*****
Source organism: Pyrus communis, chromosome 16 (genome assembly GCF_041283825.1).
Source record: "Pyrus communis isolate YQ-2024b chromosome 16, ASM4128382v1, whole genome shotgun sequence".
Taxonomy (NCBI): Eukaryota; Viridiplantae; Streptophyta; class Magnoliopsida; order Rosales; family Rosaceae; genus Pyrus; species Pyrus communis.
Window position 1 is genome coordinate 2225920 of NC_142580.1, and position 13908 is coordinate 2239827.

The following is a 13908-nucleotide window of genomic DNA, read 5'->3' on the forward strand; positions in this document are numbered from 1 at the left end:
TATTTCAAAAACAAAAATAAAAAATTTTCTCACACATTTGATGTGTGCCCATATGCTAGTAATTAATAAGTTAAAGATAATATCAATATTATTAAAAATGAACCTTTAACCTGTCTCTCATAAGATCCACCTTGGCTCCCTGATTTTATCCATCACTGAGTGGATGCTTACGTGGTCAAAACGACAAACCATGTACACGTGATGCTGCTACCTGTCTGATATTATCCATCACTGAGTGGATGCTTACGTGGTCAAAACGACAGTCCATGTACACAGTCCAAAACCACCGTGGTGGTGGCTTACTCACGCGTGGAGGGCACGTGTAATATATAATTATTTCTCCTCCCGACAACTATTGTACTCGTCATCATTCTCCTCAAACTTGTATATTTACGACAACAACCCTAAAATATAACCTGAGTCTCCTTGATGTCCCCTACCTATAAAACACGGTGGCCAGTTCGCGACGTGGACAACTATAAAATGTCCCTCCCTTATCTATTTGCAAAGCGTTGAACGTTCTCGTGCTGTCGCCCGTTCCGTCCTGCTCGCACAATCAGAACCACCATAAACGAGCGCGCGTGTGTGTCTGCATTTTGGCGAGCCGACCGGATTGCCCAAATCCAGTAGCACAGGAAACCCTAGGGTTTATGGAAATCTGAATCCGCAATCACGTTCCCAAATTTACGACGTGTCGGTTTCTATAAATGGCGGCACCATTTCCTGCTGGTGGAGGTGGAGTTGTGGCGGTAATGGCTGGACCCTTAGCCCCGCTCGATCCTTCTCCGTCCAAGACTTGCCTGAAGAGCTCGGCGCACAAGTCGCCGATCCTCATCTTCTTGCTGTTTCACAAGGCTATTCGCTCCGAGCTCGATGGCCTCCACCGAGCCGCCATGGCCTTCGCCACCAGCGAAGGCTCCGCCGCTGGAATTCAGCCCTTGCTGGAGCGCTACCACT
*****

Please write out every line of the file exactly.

Source organism: Pyrus communis, chromosome 16 (genome assembly GCF_041283825.1).
Source record: "Pyrus communis isolate YQ-2024b chromosome 16, ASM4128382v1, whole genome shotgun sequence".
Taxonomy (NCBI): Eukaryota; Viridiplantae; Streptophyta; class Magnoliopsida; order Rosales; family Rosaceae; genus Pyrus; species Pyrus communis.
Window position 1 is genome coordinate 2225920 of NC_142580.1, and position 13908 is coordinate 2239827.

The following is a 13908-nucleotide window of genomic DNA, read 5'->3' on the forward strand; positions in this document are numbered from 1 at the left end:
TATTTCAAAAACAAAAATAAAAAATTTTCTCACACATTTGATGTGTGCCCATATGCTAGTAATTAATAAGTTAAAGATAATATCAATATTATTAAAAATGAACCTTTAACCTGTCTCTCATAAGATCCACCTTGGCTCCCTGATTTTATCCATCACTGAGTGGATGCTTACGTGGTCAAAACGACAAACCATGTACACGTGATGCTGCTACCTGTCTGATATTATCCATCACTGAGTGGATGCTTACGTGGTCAAAACGACAGTCCATGTACACAGTCCAAAACCACCGTGGTGGTGGCTTACTCACGCGTGGAGGGCACGTGTAATATATAATTATTTCTCCTCCCGACAACTATTGTACTCGTCATCATTCTCCTCAAACTTGTATATTTACGACAACAACCCTAAAATATAACCTGAGTCTCCTTGATGTCCCCTACCTATAAAACACGGTGGCCAGTTCGCGACGTGGACAACTATAAAATGTCCCTCCCTTATCTATTTGCAAAGCGTTGAACGTTCTCGTGCTGTCGCCCGTTCCGTCCTGCTCGCACAATCAGAACCACCATAAACGAGCGCGCGTGTGTGTCTGCATTTTGGCGAGCCGACCGGATTGCCCAAATCCAGTAGCACAGGAAACCCTAGGGTTTATGGAAATCTGAATCCGCAATCACGTTCCCAAATTTACGACGTGTCGGTTTCTATAAATGGCGGCACCATTTCCTGCTGGTGGAGGTGGAGTTGTGGCGGTAATGGCTGGACCCTTAGCCCCGCTCGATCCTTCTCCGTCCAAGACTTGCCTGAAGAGCTCGGCGCACAAGTCGCCGATCCTCATCTTCTTGCTGTTTCACAAGGCTATTCGCTCCGAGCTCGATGGCCTCCACCGAGCCGCCATGGCCTTCGCCACCAGCGAAGGCTCCGCCGCTGGAATTCAGCCCTTGCTGGAGCGCTACCACT